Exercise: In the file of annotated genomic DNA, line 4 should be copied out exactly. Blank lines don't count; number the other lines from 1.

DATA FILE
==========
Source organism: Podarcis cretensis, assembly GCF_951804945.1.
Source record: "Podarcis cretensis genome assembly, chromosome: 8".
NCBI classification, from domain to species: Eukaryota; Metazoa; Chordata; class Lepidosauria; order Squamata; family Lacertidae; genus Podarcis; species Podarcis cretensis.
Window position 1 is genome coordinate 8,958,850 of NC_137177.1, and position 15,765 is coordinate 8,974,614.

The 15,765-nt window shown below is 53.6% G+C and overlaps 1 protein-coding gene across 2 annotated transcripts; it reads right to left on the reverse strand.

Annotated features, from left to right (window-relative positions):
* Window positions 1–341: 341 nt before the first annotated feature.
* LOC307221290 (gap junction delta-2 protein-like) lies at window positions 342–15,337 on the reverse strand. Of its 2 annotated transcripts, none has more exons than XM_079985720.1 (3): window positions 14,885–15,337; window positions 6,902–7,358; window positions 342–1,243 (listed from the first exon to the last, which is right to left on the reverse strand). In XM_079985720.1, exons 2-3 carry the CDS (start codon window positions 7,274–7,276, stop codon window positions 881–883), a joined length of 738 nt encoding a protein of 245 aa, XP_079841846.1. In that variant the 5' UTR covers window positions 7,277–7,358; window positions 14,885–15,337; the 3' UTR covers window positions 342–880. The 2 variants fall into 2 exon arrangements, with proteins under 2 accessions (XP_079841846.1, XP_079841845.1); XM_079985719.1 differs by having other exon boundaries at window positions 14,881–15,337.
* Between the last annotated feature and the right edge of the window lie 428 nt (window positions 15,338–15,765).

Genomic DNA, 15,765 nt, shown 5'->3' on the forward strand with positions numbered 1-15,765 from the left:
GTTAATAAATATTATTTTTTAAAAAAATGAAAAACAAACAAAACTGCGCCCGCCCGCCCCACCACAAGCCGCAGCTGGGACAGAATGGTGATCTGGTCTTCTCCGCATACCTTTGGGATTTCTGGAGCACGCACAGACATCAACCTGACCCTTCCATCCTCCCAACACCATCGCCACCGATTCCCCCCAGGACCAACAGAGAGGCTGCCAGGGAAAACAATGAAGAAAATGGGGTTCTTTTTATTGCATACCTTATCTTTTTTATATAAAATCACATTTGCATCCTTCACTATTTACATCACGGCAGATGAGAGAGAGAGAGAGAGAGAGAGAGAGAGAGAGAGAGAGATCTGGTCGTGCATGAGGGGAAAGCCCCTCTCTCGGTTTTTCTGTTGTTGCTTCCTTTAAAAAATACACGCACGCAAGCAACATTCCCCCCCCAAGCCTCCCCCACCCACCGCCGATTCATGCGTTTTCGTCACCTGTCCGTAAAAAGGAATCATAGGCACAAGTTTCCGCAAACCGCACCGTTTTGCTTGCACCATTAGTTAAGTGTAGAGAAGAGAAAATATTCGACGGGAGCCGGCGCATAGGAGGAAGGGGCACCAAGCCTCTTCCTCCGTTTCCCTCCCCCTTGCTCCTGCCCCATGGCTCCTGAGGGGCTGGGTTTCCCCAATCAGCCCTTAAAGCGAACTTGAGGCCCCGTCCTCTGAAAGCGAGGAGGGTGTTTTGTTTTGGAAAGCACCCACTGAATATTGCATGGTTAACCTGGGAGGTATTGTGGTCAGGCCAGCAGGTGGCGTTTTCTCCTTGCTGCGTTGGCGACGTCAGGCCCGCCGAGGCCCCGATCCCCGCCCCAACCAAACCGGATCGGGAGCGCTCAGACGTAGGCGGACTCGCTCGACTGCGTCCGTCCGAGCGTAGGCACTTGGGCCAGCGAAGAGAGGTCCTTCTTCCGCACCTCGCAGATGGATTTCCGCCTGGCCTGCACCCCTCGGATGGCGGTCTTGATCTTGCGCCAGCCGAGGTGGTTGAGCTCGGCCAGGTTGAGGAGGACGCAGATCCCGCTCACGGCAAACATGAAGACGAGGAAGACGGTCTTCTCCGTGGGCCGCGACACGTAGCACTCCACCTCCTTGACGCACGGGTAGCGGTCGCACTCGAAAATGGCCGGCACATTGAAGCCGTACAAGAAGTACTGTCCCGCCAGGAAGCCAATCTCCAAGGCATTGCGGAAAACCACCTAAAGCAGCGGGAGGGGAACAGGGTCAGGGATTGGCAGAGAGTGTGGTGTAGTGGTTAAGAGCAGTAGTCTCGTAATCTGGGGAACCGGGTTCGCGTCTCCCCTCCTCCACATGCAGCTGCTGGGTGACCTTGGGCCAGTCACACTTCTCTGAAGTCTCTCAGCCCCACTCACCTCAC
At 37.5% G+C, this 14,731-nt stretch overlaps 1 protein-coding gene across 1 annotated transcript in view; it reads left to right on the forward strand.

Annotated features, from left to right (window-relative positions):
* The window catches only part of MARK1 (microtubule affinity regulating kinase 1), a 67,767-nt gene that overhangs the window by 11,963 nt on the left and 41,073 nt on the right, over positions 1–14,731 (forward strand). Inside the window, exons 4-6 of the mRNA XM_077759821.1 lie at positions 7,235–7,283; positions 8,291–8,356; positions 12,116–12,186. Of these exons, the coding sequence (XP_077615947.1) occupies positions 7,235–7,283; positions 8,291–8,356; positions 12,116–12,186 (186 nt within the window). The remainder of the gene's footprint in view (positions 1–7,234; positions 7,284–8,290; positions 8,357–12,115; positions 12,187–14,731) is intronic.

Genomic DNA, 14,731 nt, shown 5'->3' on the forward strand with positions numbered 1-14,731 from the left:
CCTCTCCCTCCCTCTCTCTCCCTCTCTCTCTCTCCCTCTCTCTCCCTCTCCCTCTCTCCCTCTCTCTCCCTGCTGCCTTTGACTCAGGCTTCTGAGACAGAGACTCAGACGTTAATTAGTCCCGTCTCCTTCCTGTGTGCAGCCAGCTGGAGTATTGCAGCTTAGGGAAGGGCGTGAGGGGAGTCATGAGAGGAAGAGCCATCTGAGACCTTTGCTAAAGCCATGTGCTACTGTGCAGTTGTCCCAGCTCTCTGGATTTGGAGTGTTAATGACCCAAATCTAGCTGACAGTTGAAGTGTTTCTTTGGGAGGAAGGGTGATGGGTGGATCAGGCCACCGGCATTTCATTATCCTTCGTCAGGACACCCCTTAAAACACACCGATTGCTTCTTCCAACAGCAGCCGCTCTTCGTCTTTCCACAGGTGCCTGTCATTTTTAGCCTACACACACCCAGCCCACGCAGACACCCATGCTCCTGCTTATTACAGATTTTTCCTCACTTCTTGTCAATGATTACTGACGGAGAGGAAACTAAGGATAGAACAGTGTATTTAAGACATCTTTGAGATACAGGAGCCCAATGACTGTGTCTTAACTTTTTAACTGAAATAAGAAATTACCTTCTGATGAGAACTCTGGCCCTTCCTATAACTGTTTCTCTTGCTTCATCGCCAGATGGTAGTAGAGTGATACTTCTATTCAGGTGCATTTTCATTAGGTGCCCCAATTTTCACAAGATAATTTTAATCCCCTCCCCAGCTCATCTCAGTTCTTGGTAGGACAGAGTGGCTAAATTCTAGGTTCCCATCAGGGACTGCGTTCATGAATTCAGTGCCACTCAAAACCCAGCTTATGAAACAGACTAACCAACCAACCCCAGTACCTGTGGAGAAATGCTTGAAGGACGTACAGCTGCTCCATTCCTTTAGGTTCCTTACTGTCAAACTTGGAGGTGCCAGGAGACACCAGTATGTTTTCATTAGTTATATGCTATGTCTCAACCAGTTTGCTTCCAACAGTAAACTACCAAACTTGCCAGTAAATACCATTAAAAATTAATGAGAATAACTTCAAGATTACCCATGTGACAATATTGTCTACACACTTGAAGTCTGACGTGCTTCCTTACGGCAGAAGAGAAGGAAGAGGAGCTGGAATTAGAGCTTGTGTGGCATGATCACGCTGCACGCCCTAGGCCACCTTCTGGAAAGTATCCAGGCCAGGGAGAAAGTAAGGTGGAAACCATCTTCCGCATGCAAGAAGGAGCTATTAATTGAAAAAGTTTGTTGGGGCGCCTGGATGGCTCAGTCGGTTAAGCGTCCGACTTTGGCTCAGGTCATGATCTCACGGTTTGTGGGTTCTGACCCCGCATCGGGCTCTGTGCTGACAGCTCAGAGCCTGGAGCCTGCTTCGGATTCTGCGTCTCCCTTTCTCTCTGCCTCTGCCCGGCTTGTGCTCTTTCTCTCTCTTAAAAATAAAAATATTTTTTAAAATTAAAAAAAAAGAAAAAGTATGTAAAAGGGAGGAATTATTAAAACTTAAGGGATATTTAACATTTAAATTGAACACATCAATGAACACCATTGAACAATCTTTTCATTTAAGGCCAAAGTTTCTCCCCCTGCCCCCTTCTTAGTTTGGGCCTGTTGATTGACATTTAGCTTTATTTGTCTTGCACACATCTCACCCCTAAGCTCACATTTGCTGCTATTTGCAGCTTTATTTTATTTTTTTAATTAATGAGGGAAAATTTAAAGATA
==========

Window position 1 is genome coordinate 8,958,850 of NC_137177.1, and position 15,765 is coordinate 8,974,614.